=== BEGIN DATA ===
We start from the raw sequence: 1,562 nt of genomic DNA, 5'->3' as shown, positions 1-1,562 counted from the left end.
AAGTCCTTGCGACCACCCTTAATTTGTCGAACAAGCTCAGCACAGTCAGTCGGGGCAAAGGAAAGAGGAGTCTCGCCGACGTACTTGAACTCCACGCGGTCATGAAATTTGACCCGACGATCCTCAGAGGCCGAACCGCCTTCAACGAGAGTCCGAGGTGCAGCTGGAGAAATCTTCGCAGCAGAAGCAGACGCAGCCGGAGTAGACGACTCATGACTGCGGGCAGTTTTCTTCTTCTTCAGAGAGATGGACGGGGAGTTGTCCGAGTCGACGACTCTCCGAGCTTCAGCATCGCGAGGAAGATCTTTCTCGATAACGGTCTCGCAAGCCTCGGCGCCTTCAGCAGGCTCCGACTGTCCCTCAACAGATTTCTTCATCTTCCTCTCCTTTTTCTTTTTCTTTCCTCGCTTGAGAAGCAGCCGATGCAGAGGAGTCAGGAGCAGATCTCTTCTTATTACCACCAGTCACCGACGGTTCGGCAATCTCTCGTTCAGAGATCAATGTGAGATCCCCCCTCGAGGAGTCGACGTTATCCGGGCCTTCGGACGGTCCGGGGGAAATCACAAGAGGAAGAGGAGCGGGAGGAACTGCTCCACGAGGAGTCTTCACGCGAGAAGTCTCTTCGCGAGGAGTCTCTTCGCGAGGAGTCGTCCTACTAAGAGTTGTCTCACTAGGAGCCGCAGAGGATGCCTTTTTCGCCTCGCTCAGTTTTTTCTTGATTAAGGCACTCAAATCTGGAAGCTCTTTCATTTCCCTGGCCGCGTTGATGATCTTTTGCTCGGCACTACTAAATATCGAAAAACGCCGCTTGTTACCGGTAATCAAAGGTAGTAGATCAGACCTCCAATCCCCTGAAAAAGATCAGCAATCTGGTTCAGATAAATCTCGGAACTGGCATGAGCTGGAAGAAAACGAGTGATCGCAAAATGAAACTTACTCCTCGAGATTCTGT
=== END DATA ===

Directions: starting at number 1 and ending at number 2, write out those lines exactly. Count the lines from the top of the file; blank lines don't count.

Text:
We start from the raw sequence: 1,562 nt of genomic DNA, 5'->3' as shown, positions 1-1,562 counted from the left end.
AAGTCCTTGCGACCACCCTTAATTTGTCGAACAAGCTCAGCACAGTCAGTCGGGGCAAAGGAAAGAGGAGTCTCGCCGACGTACTTGAACTCCACGCGGTCATGAAATTTGACCCGACGATCCTCAGAGGCCGAACCGCCTTCAACGAGAGTCCGAGGTGCAGCTGGAGAAATCTTCGCAGCAGAAGCAGACGCAGCCGGAGTAGACGACTCATGACTGCGGGCAGTTTTCTTCTTCTTCAGAGAGATGGACGGGGAGTTGTCCGAGTCGACGACTCTCCGAGCTTCAGCATCGCGAGGAAGATCTTTCTCGATAACGGTCTCGCAAGCCTCGGCGCCTTCAGCAGGCTCCGACTGTCCCTCAACAGATTTCTTCATCTTCCTCTCCTTTTTCTTTTTCTTTCCTCGCTTGAGAAGCAGCCGATGCAGAGGAGTCAGGAGCAGATCTCTTCTTATTACCACCAGTCACCGACGGTTCGGCAATCTCTCGTTCAGAGATCAATGTGAGATCCCCCCTCGAGGAGTCGACGTTATCCGGGCCTTCGGACGGTCCGGGGGAAATCACAAGAGGAAGAGGAGCGGGAGGAACTGCTCCACGAGGAGTCTTCACGCGAGAAGTCTCTTCGCGAGGAGTCTCTTCGCGAGGAGTCGTCCTACTAAGAGTTGTCTCACTAGGAGCCGCAGAGGATGCCTTTTTCGCCTCGCTCAGTTTTTTCTTGATTAAGGCACTCAAATCTGGAAGCTCTTTCATTTCCCTGGCCGCGTTGATGATCTTTTGCTCGGCACTACTAAATATCGAAAAACGCCGCTTGTTACCGGTAATCAAAGGTAGTAGATCAGACCTCCAATCCCCTGAAAAAGATCAGCAATCTGGTTCAGATAAATCTCGGAACTGGCATGAGCTGGAAGAAAACGAGTGATCGCAAAATGAAACTTACTCCTCGAGATTCTGT